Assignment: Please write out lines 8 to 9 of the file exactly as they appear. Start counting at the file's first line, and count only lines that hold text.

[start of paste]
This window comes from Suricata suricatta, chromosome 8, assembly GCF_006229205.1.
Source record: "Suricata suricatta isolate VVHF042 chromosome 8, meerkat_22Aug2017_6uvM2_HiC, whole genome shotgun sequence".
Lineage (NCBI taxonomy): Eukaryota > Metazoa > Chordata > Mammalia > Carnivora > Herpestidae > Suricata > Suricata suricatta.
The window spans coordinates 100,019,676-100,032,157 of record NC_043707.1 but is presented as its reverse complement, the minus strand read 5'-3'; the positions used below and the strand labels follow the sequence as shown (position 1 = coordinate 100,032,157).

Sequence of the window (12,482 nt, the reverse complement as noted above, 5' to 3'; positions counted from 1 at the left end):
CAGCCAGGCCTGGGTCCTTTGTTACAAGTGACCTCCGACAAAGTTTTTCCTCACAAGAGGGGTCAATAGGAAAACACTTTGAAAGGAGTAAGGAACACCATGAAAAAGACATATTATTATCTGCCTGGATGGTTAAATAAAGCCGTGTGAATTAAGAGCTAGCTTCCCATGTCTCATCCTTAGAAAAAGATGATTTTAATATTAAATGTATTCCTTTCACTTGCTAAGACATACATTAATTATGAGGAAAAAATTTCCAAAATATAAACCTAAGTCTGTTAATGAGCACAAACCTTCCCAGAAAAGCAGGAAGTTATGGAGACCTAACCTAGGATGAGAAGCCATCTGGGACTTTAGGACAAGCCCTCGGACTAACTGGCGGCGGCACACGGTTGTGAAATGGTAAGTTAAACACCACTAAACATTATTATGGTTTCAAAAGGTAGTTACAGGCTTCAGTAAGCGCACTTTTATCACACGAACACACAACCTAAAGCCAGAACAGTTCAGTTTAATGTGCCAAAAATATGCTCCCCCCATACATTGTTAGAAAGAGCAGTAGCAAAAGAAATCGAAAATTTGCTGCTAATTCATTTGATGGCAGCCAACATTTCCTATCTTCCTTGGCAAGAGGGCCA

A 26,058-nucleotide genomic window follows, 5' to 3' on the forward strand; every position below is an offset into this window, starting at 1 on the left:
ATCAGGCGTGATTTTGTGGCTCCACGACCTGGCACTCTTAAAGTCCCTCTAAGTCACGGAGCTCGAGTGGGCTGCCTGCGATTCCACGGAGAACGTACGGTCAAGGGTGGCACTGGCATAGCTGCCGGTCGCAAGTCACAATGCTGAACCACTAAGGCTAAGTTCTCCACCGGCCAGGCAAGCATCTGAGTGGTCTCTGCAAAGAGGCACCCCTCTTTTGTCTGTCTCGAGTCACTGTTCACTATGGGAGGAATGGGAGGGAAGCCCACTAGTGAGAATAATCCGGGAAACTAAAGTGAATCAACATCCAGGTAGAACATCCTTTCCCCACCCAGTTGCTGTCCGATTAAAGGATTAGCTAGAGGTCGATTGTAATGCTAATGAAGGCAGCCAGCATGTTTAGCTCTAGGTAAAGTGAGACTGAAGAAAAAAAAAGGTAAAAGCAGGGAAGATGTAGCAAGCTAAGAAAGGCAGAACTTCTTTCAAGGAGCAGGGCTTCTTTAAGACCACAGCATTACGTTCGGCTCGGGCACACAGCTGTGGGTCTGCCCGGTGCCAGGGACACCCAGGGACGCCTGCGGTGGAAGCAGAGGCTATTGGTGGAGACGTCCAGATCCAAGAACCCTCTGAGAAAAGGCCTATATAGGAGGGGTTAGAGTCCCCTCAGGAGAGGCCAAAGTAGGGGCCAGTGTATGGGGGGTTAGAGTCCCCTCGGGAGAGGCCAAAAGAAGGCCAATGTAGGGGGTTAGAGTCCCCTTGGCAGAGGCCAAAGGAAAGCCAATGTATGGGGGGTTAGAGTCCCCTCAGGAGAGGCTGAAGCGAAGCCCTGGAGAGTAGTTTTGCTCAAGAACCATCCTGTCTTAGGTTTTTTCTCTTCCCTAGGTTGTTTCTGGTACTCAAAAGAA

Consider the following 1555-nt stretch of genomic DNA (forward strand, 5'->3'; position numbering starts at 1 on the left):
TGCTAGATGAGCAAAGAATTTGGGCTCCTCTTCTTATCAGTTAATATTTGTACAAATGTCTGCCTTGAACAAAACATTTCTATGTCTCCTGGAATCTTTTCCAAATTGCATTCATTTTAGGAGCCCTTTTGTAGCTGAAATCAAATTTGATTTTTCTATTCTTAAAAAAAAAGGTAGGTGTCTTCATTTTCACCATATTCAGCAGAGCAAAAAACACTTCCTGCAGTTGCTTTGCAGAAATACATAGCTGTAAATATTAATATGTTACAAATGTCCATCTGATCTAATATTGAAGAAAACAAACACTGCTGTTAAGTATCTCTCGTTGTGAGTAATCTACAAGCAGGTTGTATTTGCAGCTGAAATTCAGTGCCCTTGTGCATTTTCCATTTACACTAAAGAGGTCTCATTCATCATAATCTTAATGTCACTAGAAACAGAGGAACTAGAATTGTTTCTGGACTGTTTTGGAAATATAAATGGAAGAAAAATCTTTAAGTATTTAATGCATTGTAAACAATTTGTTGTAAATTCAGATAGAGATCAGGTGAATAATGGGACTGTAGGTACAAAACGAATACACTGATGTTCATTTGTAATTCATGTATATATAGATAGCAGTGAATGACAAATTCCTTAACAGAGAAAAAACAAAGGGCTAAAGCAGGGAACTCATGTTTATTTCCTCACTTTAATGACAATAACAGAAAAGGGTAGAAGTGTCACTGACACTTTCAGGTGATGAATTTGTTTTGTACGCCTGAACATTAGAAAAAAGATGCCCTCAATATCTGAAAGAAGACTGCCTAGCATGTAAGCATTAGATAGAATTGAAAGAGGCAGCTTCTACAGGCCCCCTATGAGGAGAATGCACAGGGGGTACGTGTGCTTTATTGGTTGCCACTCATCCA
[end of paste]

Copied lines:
ATCAGGCGTGATTTTGTGGCTCCACGACCTGGCACTCTTAAAGTCCCTCTAAGTCACGGAGCTCGAGTGGGCTGCCTGCGATTCCACGGAGAACGTACGGTCAAGGGTGGCACTGGCATAGCTGCCGGTCGCAAGTCACAATGCTGAACCACTAAGGCTAAGTTCTCCACCGGCCAGGCAAGCATCTGAGTGGTCTCTGCAAAGAGGCACCCCTCTTTTGTCTGTCTCGAGTCACTGTTCACTATGGGAGGAATGGGAGGGAAGCCCACTAGTGAGAATAATCCGGGAAACTAAAGTGAATCAACATCCAGGTAGAACATCCTTTCCCCACCCAGTTGCTGTCCGATTAAAGGATTAGCTAGAGGTCGATTGTAATGCTAATGAAGGCAGCCAGCATGTTTAGCTCTAGGTAAAGTGAGACTGAAGAAAAAAAAAGGTAAAAGCAGGGAAGATGTAGCAAGCTAAGAAAGGCAGAACTTCTTTCAAGGAGCAGGGCTTCTTTAAGACCACAGCATTACGTTCGGCTCGGGCACACAGCTGTGGGTCTGCCCGGTGCCAGGGACACCCAGGGACGCCTGCGGTGGAAGCAGAGGCTATTGGTGGAGACGTCCAGATCCAAGAACCCTCTGAGAAAAGGCCTATATAGGAGGGGTTAGAGTCCCCTCAGGAGAGGCCAAAGTAGGGGCCAGTGTATGGGGGGTTAGAGTCCCCTCGGGAGAGGCCAAAAGAAGGCCAATGTAGGGGGTTAGAGTCCCCTTGGCAGAGGCCAAAGGAAAGCCAATGTATGGGGGGTTAGAGTCCCCTCAGGAGAGGCTGAAGCGAAGCCCTGGAGAGTAGTTTTGCTCAAGAACCATCCTGTCTTAGGTTTTTTCTCTTCCCTAGGTTGTTTCTGGTACTCAAAAGAA

Consider the following 1555-nt stretch of genomic DNA (forward strand, 5'->3'; position numbering starts at 1 on the left):